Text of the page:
THE BBC has been told it needs to spend millions of pounds more making programmes in Scotland.

The broadcaster's new regulator, Ofcom, said it wants the corporation to spend the same on programmes, per head, in England, Scotland, Wales and Northern Ireland.

That means the current budget of around £70million will increase by several million as Ofcom wants the BBC in Scotland to account for around 8 per cent of the money spent on network programmes by the BBC as a minimum quota.

This is an increase from the 7.7 per cent registered by BBC Scotland in its last annual report, a figure which had fallen from 9.2 per cent.

The proposals mark the first time a minimum network quota has been set for the nations of the UK based on population size.

The regulator said: "We want all parts of the UK to be reflected, and invested in, by the BBC.

"This means the BBC must spend the same on programmes, per head, in England, Northern Ireland, Scotland and Wales, as well as ensuring that at least half of all programmes shown nationally and produced in the UK are made outside of London.

"Also, we will soon review our guidance on programmes made outside London, to ensure these productions make a genuine contribution to the creative economies of the UK’s nations and regions, which could include greater programme making or investment in these areas."

Ofcom has also announced new quotas to ensure more original, UK productions on flagship channels BBC1 and BBC2 as well as children's channels CBeebies and CBBC.

It has also said it wants 75 per cent of Gaelic channel BBC Alba's output, or total hours, to be original productions, a significant step up from the current figure, which is around 25per cent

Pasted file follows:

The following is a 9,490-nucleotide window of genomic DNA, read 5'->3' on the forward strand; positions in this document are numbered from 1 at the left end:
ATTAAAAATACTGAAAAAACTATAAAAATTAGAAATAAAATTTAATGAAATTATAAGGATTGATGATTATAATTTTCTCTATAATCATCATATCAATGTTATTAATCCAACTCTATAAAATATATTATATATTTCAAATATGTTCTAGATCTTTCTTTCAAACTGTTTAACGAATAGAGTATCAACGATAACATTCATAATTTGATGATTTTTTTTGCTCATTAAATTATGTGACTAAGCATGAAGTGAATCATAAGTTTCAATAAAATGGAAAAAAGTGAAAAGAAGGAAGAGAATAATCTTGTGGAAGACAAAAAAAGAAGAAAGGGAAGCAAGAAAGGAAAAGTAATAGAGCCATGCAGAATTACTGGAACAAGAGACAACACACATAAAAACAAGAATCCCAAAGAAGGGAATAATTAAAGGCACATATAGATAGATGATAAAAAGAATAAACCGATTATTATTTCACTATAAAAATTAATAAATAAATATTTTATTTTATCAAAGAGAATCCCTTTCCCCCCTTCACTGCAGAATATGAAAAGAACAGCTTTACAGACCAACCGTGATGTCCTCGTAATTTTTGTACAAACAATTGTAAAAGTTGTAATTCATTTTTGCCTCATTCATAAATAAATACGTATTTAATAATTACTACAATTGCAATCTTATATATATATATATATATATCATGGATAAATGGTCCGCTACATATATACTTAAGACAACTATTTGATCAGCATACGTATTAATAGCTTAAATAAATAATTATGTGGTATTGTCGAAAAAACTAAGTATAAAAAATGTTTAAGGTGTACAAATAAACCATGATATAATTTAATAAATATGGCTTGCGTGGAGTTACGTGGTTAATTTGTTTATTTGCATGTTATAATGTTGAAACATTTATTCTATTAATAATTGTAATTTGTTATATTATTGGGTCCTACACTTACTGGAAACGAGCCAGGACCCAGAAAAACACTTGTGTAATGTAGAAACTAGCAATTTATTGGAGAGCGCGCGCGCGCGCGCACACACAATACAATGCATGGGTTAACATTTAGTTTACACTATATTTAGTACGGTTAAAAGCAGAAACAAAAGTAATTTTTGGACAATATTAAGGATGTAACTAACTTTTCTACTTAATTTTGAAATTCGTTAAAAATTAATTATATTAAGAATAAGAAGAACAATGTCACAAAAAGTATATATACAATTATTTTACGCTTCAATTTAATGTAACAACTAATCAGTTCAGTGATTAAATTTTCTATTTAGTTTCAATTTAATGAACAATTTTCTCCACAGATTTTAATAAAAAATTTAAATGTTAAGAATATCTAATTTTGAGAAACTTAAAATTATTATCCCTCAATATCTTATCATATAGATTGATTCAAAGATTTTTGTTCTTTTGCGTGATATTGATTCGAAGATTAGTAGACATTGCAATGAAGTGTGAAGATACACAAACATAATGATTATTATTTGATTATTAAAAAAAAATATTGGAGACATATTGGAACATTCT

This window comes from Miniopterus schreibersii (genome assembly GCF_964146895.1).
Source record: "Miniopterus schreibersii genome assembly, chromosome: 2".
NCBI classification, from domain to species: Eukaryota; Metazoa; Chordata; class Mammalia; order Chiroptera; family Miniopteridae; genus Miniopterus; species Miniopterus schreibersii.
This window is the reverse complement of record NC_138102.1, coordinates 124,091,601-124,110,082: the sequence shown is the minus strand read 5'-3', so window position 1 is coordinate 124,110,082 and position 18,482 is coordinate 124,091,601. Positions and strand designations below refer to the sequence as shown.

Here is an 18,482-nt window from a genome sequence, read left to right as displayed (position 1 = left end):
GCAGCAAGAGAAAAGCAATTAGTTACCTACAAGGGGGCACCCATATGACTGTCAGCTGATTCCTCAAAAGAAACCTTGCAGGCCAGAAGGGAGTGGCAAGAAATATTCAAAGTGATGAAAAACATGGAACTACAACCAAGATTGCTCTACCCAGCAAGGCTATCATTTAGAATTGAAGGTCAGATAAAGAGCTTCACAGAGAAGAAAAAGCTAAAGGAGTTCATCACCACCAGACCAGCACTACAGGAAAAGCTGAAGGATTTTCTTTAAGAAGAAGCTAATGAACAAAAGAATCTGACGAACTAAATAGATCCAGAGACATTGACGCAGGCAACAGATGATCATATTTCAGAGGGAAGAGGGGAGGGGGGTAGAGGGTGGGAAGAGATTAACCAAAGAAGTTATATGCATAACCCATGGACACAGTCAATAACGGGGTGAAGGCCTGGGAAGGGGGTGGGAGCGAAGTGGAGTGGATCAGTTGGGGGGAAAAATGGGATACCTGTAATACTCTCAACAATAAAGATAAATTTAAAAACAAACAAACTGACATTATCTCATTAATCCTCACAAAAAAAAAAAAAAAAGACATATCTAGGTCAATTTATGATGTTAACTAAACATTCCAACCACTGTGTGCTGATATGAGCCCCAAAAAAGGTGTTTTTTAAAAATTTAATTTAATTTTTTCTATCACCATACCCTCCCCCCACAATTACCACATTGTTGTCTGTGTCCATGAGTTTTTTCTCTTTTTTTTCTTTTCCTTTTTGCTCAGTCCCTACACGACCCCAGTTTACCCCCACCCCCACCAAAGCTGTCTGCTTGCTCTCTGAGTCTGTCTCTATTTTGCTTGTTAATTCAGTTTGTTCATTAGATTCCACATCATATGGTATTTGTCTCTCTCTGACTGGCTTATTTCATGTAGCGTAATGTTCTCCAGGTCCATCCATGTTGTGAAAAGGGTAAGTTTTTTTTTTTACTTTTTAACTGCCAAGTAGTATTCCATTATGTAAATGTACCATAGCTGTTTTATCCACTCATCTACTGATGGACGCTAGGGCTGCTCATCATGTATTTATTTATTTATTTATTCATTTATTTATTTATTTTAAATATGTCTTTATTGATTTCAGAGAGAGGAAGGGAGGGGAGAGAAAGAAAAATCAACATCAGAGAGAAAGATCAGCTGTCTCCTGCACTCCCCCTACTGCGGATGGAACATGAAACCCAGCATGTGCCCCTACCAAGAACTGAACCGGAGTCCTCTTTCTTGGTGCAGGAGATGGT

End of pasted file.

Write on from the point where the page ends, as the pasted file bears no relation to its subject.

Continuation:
It also wants the BBC to increase its news and current affairs output.

Kevin Bakhurst, Ofcom's content and media policy director, said: "The BBC is the cornerstone of UK broadcasting. It should deliver quality content for its whole audience, with programmes that reflect the UK's rich culture and showcase all its talents.

The move follows a long running debate about whether Scotland should have its own news programmes, usually referred to as the Scottish Six to replace the UK news bulletin followed by Reporting Scotland.

However last month the BBC announced a new dedicated Scottish digital channel featuring an hour-long news programme at 9pm. It also announced a new £19 million investment and 80 jobs, and the prospect of more home-grown drama.

Following the Ofcom announcement a BBC spokesman said: "Ofcom has focused on the right priorities including the distinctiveness of the BBC’s services, serving audiences throughout the whole UK and diversity.

"The draft Operating Licence appears to be a balanced but properly stretching and challenging document. We will consider the details carefully.

"We will shortly publish an Annual Plan which will set out how our services will deliver the mission and public purposes defined in the Charter."

Meanwhile one of the BBC's most popular sports presenters has announced she is leaving her post as lead anchor of the broadcaster's coverage of the Masters golf tournament.

Hazel Irvine will front the Masters for the final time next month but will be replaced by another Scot, Eilidh Barbour.

Ms Irvine said: "I was pleased to be offered another long-term contract with BBC Sport to continue presenting snooker, golf and major events.

"However, after much thought, I have decided that in what is my 30th year in broadcast sport, I want to realign my on-air commitments around the changing needs of my family.

"I am delighted that a fellow Scot, Eilidh Barbour, will be given this chance. I'm sure that she will enjoy it as much as I have."

Ms Irvine will continue to present snooker and other sporting events for the BBC.